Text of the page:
The importance of superior capacity planning is heightened by the continuous growth in server-dependent companies and potential customers for such companies. Even a solid company that has millions of customers can quickly decline in popularity if it does not increase its resources to handle a constant increase in customers. Excessive downtime of such a company can cause customers to take their business elsewhere.
Capacity planning requires both scientific and intuitive knowledge of a server system. It requires in-depth knowledge of the resource being provided and an adequate understanding of future server traffic. The difficulty of the problem has increased by technology in which multiple servers, or server clusters, are employed to handle a network or an Internet website.
Current capacity planning methods do not adequately estimate a number of servers having certain resources that a system will need to handle expected loads (requests per second). Therefore, a capacity planning method and system is needed in which a user can provide an expected load that the system needs to handle and receive information on how to increase servers and/or resources to adequately handle that load.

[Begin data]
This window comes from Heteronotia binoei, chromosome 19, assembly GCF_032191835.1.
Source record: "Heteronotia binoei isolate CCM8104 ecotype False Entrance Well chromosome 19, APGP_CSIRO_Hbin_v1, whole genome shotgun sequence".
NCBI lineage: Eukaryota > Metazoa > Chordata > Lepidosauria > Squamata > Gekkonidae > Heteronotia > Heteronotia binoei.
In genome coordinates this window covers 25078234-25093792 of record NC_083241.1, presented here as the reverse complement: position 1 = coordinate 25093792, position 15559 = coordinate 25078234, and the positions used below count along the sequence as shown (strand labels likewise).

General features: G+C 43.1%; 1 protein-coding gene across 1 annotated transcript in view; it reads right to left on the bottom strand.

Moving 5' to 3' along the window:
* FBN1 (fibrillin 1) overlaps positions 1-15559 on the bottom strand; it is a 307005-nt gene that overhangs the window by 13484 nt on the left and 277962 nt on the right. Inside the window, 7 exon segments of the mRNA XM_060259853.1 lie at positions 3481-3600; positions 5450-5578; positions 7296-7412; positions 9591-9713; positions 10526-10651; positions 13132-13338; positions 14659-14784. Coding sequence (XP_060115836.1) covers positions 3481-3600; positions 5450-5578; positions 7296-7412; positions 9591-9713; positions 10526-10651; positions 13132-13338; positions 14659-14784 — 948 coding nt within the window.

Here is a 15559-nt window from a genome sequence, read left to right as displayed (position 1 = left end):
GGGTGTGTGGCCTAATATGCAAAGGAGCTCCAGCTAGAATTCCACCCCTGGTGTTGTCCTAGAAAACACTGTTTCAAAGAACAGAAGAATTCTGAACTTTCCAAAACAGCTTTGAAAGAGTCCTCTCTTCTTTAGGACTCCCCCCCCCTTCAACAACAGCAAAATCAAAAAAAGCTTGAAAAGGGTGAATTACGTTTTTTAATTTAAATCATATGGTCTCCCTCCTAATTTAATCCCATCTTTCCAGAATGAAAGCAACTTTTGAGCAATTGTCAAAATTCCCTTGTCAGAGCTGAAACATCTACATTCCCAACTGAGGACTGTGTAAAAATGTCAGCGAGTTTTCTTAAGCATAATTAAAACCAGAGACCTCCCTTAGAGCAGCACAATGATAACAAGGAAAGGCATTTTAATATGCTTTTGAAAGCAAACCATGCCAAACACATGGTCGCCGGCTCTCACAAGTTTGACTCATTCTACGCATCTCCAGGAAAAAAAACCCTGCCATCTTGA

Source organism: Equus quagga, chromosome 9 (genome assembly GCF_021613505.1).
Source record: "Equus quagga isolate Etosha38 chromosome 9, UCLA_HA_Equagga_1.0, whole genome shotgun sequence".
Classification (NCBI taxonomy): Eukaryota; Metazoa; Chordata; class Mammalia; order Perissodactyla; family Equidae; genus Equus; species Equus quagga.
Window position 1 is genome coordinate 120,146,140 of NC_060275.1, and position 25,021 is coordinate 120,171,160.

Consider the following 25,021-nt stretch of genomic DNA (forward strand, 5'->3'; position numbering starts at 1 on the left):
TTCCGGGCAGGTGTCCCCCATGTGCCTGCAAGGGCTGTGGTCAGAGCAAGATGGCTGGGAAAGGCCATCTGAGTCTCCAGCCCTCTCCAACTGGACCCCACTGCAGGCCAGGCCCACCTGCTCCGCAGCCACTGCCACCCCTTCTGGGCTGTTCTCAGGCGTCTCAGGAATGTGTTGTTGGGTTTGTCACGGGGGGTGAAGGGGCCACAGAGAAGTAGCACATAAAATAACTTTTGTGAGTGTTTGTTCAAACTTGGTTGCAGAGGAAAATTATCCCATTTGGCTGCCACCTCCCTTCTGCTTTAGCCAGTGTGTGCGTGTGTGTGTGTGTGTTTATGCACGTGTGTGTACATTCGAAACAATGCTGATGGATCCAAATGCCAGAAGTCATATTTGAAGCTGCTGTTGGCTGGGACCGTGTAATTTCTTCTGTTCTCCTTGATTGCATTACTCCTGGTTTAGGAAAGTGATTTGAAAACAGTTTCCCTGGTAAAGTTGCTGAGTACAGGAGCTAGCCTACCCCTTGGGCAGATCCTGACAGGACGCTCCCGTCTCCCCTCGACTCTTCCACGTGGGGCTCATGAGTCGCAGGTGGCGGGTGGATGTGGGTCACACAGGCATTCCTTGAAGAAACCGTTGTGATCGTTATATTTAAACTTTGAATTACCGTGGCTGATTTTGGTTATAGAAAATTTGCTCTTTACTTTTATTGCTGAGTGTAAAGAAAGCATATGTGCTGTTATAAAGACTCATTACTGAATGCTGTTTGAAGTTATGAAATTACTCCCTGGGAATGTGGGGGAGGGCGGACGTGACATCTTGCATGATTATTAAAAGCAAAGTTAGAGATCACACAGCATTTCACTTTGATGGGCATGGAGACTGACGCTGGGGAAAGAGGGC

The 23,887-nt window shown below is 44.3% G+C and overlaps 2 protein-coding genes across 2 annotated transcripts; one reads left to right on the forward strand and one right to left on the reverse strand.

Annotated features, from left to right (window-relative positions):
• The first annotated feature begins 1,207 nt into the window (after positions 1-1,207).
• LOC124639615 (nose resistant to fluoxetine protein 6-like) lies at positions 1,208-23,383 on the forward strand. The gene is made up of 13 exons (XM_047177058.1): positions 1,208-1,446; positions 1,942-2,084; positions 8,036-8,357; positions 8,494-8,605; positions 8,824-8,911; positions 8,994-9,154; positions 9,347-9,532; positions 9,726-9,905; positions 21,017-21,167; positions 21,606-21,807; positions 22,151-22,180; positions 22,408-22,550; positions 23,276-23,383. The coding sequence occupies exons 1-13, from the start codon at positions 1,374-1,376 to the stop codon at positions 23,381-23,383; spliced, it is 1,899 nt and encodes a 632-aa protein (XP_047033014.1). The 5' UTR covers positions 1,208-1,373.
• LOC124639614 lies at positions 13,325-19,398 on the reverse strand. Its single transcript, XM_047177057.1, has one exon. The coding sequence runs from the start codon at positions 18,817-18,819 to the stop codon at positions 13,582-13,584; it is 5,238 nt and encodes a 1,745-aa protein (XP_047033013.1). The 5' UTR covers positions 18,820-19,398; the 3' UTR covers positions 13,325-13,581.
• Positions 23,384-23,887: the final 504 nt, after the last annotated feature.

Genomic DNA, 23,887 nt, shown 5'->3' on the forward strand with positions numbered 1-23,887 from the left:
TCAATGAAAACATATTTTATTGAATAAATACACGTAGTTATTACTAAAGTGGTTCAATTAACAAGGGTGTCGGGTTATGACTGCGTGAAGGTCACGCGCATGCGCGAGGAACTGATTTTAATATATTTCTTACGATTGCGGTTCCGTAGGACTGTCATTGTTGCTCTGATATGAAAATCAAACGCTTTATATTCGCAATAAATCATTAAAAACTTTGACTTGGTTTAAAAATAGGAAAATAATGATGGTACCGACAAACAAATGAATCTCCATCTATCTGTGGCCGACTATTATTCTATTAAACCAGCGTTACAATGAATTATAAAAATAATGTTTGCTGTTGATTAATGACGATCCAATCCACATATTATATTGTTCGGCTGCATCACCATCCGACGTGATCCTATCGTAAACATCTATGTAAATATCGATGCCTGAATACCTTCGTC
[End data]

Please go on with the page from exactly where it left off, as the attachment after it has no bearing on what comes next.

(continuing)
A method and system for providing capacity planning of server resources is described herein. The methods and systems contemplate using measured data, extrapolation, and a load simulation tool to provide capacity planning results that are more accurate than current schemes. The load simulation tool and its implementation are also described. Server resources for which utilization is calculated are processor utilization, communication bandwidth utilization, memory utilization, and general server utilization.